For patients with type 2 diabetes (T2D) and preexisting cardiovascular disease, the addition of a sodium-glucose cotransporter 2 (SGLT2) inhibitor or glucagon-like peptide-1 (GLP-1) receptor agonist to a therapeutic regimen may reduce the risk for major cardiovascular events (MACE), according to the results of a meta-analysis published in the Journal of the American Heart Association.
Investigators conducted this systematic review and meta-analysis to explore the relationship between glycemic control, preexisting cardiovascular disease, and MACE in patients with T2D. PubMed, EMBASE, the Cochrane Central Register of Controlled Trials, the Cochrane Database of Systematic Reviews, and ClinicalTrials.gov were searched for intensive glucose control trials and cardiovascular outcome trials.
Intensive glucose control trials were required to be large in size (≥1000 person-years of follow-up) and evaluated the relationship between glycemic control and MACE. Cardiovascular outcome trials compared add-on therapy with newer antidiabetic medications (a dipeptidyl peptidase-4 inhibitor, GLP-1 receptor agonist, or SGLT2 inhibitor) with placebo for effect on MACE.
The investigators evaluated 4 intensive glucose control trials consisting of 27,049 patients. Overall, average hemoglobin A1c (HbA1c) was reduced by 0.9% (95% CI, -1.30% to -0.50%) which was linked to a 9% reduced risk for MACE (hazard ratio [HR], 0.91; 95% CI, 0.84-0.99). In addition, risk for serious hypoglycemia increased with intensive glycemic control (HR, 2.48; 95% CI, 1.91-3.21).
The cardiovascular outcome trials included 12 randomized trials with a total of 120,765 patients. Overall, average HbA1c was reduced by -0.42% (95% CI, -0.53% to -0.30%) which corresponded to an 8% risk reduction for MACE (HR, 0.92; 95% CI, 0.87-0.96).
In the intensive glucose control trials, risk for MACE was not reduced in patients with preexisting cardiovascular disease (HR, 1.00; 95% CI, 0.91-1.10) and was only reduced in patients without cardiovascular disease at baseline. The cardiovascular outcome trials demonstrated the opposite; risk for MACE was reduced by 14% in patients with preexisting cardiovascular disease receiving SGLT2 inhibitors (P =.002) or GLP-1 receptor agonists (P <.001).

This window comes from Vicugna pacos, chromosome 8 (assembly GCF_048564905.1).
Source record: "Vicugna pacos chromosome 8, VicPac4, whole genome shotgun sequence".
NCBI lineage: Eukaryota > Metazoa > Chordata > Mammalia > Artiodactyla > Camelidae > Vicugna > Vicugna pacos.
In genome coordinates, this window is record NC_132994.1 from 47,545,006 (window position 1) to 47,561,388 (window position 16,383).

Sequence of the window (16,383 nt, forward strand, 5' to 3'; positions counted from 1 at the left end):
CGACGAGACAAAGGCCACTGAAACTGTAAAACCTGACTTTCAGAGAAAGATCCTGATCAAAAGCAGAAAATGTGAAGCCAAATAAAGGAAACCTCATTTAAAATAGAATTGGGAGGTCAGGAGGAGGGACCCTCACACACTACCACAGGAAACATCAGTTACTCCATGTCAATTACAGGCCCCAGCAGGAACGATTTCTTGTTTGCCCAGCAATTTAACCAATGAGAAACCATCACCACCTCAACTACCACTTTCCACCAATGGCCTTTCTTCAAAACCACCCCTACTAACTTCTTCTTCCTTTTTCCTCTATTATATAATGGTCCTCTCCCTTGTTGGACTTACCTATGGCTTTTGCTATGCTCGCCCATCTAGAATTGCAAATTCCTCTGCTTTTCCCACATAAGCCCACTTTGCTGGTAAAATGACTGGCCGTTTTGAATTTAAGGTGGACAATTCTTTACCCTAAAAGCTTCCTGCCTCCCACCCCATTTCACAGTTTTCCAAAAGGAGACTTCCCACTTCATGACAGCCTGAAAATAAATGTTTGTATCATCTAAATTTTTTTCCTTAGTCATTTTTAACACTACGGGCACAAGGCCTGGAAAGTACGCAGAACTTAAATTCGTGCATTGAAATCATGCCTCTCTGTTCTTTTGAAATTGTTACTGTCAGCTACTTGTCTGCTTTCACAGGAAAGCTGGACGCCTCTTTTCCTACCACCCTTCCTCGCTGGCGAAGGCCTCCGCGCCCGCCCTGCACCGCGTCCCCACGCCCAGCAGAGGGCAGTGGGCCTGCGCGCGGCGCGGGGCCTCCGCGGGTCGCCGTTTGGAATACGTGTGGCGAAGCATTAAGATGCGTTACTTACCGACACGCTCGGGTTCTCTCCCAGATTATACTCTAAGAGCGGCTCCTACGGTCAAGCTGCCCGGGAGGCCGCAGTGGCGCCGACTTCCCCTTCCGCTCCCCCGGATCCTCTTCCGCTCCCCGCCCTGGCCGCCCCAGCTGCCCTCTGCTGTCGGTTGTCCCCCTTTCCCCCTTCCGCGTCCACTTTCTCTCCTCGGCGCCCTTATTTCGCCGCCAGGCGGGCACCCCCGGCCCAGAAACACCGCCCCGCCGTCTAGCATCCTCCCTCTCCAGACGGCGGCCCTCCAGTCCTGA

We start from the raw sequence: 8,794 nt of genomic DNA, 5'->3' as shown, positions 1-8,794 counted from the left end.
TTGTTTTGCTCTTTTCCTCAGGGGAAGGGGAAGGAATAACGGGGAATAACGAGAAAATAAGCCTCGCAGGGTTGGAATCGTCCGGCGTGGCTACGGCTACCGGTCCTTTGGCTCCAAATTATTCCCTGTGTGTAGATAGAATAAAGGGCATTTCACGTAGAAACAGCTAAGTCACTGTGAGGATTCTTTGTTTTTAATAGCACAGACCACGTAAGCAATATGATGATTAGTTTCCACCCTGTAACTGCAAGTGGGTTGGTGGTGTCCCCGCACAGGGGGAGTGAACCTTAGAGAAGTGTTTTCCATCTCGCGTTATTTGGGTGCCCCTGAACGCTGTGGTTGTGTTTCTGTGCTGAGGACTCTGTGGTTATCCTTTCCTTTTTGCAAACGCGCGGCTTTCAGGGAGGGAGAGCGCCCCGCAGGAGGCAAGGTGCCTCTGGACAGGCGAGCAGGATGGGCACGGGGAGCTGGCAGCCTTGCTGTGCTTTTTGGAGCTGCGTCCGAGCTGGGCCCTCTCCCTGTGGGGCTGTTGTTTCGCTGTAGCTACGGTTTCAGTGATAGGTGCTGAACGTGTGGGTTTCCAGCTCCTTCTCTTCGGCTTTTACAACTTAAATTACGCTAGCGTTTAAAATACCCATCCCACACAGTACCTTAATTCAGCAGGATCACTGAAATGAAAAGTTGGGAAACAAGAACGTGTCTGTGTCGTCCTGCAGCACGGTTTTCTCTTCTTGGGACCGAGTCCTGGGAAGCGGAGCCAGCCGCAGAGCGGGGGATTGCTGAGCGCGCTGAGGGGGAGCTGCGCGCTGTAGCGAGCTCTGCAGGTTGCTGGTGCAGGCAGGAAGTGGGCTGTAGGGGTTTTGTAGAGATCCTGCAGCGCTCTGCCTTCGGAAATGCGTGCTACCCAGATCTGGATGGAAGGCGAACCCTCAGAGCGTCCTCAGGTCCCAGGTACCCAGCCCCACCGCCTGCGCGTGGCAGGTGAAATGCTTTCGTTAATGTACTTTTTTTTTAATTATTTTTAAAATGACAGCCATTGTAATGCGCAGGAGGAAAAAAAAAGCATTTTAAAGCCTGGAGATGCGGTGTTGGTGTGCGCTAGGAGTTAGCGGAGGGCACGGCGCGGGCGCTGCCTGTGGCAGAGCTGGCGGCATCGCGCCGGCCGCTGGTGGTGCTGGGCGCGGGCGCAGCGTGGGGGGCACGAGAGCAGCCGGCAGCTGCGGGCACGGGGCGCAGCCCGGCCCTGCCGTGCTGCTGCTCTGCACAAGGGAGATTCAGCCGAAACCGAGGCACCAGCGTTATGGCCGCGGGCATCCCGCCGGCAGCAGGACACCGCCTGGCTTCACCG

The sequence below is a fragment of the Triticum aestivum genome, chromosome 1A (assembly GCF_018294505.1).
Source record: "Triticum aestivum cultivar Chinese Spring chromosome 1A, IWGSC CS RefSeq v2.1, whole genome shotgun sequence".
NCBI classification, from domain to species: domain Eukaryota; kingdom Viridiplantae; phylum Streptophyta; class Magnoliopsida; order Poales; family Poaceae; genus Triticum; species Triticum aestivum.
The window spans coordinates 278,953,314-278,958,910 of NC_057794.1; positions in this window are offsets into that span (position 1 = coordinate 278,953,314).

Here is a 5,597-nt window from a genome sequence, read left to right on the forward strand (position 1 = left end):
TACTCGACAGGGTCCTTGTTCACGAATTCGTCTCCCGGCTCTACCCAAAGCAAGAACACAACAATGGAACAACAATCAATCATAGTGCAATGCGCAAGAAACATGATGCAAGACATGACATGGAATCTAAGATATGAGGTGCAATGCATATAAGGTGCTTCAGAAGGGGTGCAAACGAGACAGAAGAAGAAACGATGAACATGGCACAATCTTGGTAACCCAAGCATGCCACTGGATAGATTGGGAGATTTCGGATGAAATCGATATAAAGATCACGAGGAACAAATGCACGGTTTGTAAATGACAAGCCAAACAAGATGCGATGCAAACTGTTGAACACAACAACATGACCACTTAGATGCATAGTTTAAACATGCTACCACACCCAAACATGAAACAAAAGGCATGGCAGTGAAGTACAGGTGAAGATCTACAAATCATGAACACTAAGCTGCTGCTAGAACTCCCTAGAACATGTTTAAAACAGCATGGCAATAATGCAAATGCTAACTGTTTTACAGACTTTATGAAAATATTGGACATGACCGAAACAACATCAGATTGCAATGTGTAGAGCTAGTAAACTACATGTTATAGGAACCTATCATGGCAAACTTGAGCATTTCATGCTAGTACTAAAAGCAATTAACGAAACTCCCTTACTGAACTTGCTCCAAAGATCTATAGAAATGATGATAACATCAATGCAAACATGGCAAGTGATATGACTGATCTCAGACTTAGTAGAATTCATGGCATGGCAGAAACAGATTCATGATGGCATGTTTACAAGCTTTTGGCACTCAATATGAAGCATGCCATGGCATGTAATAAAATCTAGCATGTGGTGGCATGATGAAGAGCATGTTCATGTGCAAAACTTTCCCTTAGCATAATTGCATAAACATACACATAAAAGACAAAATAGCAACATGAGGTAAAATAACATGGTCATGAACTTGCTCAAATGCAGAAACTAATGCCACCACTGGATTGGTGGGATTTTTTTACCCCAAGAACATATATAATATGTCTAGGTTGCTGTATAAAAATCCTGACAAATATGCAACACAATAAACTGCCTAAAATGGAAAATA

A comparison of these 2 analyses indicated that while the weighted average HbA1c reduction was more than halved in the cardiovascular outcome trials compared with the intensive glucose control trials, the risk for MACE was comparable between the 2 trial types. This suggests that newer glucose-lowering medications might reduce the risk for MACE independent of glycemic control.
Limitations of this study included potential reporting biases and the possibility of incomplete retrieval of identified research outcomes.
The researchers concluded that SGLT2 inhibitors and GLP-1 receptor agonists “should be included in the therapeutic plan of patients with [T2D] and overt cardiovascular disease, with due attention paid to improvement of glycemic control, which may amplify their benefit on MACE.”
Multiple authors declared associations with the pharmaceutical industry. Please see the original reference for a full list of authors’ disclosures.
Giugliano D, Maiorino MI, Bellastella G, Chiodini P, Esposito K. Glycemic control, preexisting cardiovascular disease, and risk of major cardiovascular events in patients with type 2 diabetes mellitus: systematic review with meta-analysis of cardiovascular outcome trials and intensive glucose control trials. J Am Heart Assoc. 2019;8:e012356.
This article originally appeared on Endocrinology Advisor